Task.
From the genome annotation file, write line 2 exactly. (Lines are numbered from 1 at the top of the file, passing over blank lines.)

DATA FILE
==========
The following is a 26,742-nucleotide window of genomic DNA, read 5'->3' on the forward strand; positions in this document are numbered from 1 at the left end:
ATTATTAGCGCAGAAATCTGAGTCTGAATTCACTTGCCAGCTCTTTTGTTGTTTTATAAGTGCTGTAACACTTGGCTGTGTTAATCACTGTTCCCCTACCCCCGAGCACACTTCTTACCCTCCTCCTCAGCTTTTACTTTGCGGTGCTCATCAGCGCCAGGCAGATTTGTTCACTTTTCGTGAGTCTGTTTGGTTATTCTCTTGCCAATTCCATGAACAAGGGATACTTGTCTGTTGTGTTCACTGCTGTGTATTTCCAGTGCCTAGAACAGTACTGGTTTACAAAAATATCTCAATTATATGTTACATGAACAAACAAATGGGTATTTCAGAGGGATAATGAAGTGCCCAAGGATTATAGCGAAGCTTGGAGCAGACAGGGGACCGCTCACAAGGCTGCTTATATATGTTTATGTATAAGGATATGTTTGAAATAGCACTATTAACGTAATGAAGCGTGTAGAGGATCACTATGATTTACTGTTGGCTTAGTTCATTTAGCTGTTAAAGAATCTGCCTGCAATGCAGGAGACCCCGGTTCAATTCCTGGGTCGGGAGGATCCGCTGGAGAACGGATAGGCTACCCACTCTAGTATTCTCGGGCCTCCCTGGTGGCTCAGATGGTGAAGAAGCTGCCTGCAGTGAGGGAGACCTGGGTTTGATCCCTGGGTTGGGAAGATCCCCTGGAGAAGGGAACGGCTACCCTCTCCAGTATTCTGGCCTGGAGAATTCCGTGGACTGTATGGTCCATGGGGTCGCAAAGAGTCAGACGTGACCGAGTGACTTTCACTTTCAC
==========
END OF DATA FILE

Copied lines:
ATTATTAGCGCAGAAATCTGAGTCTGAATTCACTTGCCAGCTCTTTTGTTGTTTTATAAGTGCTGTAACACTTGGCTGTGTTAATCACTGTTCCCCTACCCCCGAGCACACTTCTTACCCTCCTCCTCAGCTTTTACTTTGCGGTGCTCATCAGCGCCAGGCAGATTTGTTCACTTTTCGTGAGTCTGTTTGGTTATTCTCTTGCCAATTCCATGAACAAGGGATACTTGTCTGTTGTGTTCACTGCTGTGTATTTCCAGTGCCTAGAACAGTACTGGTTTACAAAAATATCTCAATTATATGTTACATGAACAAACAAATGGGTATTTCAGAGGGATAATGAAGTGCCCAAGGATTATAGCGAAGCTTGGAGCAGACAGGGGACCGCTCACAAGGCTGCTTATATATGTTTATGTATAAGGATATGTTTGAAATAGCACTATTAACGTAATGAAGCGTGTAGAGGATCACTATGATTTACTGTTGGCTTAGTTCATTTAGCTGTTAAAGAATCTGCCTGCAATGCAGGAGACCCCGGTTCAATTCCTGGGTCGGGAGGATCCGCTGGAGAACGGATAGGCTACCCACTCTAGTATTCTCGGGCCTCCCTGGTGGCTCAGATGGTGAAGAAGCTGCCTGCAGTGAGGGAGACCTGGGTTTGATCCCTGGGTTGGGAAGATCCCCTGGAGAAGGGAACGGCTACCCTCTCCAGTATTCTGGCCTGGAGAATTCCGTGGACTGTATGGTCCATGGGGTCGCAAAGAGTCAGACGTGACCGAGTGACTTTCACTTTCAC